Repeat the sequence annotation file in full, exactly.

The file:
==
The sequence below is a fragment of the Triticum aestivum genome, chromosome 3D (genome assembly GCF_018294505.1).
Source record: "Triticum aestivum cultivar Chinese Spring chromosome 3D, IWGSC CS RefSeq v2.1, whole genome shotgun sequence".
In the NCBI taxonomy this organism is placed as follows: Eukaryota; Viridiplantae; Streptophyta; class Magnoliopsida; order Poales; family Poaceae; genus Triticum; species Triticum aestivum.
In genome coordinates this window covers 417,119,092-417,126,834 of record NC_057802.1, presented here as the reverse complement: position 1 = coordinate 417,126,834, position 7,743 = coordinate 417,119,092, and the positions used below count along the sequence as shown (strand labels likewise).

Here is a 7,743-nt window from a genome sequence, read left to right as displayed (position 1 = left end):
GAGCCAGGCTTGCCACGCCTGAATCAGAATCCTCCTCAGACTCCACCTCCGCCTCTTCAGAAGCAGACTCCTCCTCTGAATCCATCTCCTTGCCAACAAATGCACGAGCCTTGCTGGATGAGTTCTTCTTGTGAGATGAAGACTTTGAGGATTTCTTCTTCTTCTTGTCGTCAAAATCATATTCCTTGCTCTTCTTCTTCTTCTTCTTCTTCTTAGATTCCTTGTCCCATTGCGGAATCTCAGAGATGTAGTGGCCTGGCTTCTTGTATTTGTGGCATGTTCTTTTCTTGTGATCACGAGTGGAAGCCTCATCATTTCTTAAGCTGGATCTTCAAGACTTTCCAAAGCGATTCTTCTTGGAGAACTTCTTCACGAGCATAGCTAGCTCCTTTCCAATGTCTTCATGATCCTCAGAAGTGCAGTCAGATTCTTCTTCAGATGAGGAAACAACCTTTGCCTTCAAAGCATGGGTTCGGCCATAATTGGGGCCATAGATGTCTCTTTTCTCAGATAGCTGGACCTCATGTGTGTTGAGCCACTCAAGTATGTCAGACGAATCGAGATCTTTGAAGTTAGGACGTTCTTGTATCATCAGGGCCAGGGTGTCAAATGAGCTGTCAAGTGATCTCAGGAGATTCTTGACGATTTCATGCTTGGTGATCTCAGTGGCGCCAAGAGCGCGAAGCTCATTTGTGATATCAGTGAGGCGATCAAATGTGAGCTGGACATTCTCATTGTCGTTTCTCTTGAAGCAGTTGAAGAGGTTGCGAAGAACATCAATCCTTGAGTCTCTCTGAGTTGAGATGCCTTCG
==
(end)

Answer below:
The sequence below is a fragment of the Triticum aestivum genome, chromosome 3D (genome assembly GCF_018294505.1).
Source record: "Triticum aestivum cultivar Chinese Spring chromosome 3D, IWGSC CS RefSeq v2.1, whole genome shotgun sequence".
In the NCBI taxonomy this organism is placed as follows: Eukaryota; Viridiplantae; Streptophyta; class Magnoliopsida; order Poales; family Poaceae; genus Triticum; species Triticum aestivum.
In genome coordinates this window covers 417,119,092-417,126,834 of record NC_057802.1, presented here as the reverse complement: position 1 = coordinate 417,126,834, position 7,743 = coordinate 417,119,092, and the positions used below count along the sequence as shown (strand labels likewise).

Here is a 7,743-nt window from a genome sequence, read left to right as displayed (position 1 = left end):
GAGCCAGGCTTGCCACGCCTGAATCAGAATCCTCCTCAGACTCCACCTCCGCCTCTTCAGAAGCAGACTCCTCCTCTGAATCCATCTCCTTGCCAACAAATGCACGAGCCTTGCTGGATGAGTTCTTCTTGTGAGATGAAGACTTTGAGGATTTCTTCTTCTTCTTGTCGTCAAAATCATATTCCTTGCTCTTCTTCTTCTTCTTCTTCTTCTTAGATTCCTTGTCCCATTGCGGAATCTCAGAGATGTAGTGGCCTGGCTTCTTGTATTTGTGGCATGTTCTTTTCTTGTGATCACGAGTGGAAGCCTCATCATTTCTTAAGCTGGATCTTCAAGACTTTCCAAAGCGATTCTTCTTGGAGAACTTCTTCACGAGCATAGCTAGCTCCTTTCCAATGTCTTCATGATCCTCAGAAGTGCAGTCAGATTCTTCTTCAGATGAGGAAACAACCTTTGCCTTCAAAGCATGGGTTCGGCCATAATTGGGGCCATAGATGTCTCTTTTCTCAGATAGCTGGACCTCATGTGTGTTGAGCCACTCAAGTATGTCAGACGAATCGAGATCTTTGAAGTTAGGACGTTCTTGTATCATCAGGGCCAGGGTGTCAAATGAGCTGTCAAGTGATCTCAGGAGATTCTTGACGATTTCATGCTTGGTGATCTCAGTGGCGCCAAGAGCGCGAAGCTCATTTGTGATATCAGTGAGGCGATCAAATGTGAGCTGGACATTCTCATTGTCGTTTCTCTTGAAGCAGTTGAAGAGGTTGCGAAGAACATCAATCCTTGAGTCTCTCTGAGTTGAGATGCCTTCG